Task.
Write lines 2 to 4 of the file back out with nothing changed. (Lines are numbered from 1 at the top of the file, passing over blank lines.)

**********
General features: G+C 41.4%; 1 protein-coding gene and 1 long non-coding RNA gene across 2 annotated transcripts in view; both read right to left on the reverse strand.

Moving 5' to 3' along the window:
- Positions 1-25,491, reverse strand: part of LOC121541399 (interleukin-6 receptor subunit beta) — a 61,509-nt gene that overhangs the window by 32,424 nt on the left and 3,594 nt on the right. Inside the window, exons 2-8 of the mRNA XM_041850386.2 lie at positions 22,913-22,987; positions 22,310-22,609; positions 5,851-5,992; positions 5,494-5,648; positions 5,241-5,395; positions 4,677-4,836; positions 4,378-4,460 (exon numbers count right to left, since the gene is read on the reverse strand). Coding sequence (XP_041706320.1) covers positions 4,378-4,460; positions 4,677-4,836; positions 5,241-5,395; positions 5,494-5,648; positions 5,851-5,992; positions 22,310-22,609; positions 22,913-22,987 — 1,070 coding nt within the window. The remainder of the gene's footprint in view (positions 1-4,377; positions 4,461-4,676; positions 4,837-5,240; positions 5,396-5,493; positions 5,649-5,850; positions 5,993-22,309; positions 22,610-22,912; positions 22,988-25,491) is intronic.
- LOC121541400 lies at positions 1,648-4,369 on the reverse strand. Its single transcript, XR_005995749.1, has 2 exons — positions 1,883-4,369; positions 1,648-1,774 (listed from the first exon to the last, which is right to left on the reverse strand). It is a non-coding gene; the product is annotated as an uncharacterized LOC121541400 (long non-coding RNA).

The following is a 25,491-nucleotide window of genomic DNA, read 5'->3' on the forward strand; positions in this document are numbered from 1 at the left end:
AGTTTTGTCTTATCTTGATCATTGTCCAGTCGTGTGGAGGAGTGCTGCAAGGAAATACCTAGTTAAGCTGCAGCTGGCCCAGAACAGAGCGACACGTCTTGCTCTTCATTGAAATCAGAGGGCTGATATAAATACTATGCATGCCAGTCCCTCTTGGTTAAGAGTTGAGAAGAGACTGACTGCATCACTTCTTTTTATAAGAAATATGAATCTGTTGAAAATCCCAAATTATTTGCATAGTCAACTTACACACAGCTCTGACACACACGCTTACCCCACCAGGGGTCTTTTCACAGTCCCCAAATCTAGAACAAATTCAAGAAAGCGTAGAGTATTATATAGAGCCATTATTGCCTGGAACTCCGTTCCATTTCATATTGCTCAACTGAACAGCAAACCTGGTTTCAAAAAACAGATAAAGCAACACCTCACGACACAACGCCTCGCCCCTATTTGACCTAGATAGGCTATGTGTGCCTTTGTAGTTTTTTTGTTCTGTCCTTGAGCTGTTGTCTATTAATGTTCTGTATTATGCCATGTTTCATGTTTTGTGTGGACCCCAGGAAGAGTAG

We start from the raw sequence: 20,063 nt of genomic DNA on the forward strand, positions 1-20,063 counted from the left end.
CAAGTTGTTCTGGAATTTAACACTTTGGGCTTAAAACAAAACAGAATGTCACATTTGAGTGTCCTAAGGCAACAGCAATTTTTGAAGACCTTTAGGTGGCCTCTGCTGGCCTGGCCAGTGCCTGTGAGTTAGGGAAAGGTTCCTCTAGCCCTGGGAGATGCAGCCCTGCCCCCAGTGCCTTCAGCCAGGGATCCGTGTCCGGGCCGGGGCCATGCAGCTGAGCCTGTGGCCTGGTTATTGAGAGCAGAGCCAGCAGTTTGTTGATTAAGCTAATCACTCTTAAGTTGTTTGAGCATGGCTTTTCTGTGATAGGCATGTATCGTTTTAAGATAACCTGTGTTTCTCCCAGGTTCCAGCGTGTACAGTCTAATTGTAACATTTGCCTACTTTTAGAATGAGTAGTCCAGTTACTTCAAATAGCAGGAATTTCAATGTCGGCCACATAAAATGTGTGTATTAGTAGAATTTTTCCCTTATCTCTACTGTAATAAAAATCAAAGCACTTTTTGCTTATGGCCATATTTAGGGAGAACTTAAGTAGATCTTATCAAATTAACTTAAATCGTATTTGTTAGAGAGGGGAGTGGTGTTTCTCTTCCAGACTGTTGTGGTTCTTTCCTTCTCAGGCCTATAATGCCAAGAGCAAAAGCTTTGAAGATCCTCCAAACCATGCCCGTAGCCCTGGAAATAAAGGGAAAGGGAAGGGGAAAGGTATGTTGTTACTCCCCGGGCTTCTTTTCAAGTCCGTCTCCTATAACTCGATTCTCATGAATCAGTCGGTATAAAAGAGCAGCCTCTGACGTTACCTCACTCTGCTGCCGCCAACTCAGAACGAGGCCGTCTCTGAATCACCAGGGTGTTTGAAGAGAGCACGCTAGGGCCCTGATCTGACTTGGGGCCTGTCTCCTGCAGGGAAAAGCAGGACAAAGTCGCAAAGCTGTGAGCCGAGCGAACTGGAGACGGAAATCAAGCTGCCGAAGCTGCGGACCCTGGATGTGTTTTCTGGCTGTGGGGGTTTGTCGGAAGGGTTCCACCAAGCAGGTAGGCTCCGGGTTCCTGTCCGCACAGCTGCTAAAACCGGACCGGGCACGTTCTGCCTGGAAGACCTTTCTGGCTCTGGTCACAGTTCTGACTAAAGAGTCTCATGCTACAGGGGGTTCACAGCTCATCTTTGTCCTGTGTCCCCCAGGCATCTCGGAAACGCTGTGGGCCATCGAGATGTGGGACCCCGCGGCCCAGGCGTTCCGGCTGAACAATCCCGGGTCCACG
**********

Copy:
Moving 5' to 3' along the window:
- Positions 1-25,491, reverse strand: part of LOC121541399 (interleukin-6 receptor subunit beta) — a 61,509-nt gene that overhangs the window by 32,424 nt on the left and 3,594 nt on the right. Inside the window, exons 2-8 of the mRNA XM_041850386.2 lie at positions 22,913-22,987; positions 22,310-22,609; positions 5,851-5,992; positions 5,494-5,648; positions 5,241-5,395; positions 4,677-4,836; positions 4,378-4,460 (exon numbers count right to left, since the gene is read on the reverse strand). Coding sequence (XP_041706320.1) covers positions 4,378-4,460; positions 4,677-4,836; positions 5,241-5,395; positions 5,494-5,648; positions 5,851-5,992; positions 22,310-22,609; positions 22,913-22,987 — 1,070 coding nt within the window. The remainder of the gene's footprint in view (positions 1-4,377; positions 4,461-4,676; positions 4,837-5,240; positions 5,396-5,493; positions 5,649-5,850; positions 5,993-22,309; positions 22,610-22,912; positions 22,988-25,491) is intronic.
- LOC121541400 lies at positions 1,648-4,369 on the reverse strand. Its single transcript, XR_005995749.1, has 2 exons — positions 1,883-4,369; positions 1,648-1,774 (listed from the first exon to the last, which is right to left on the reverse strand). It is a non-coding gene; the product is annotated as an uncharacterized LOC121541400 (long non-coding RNA).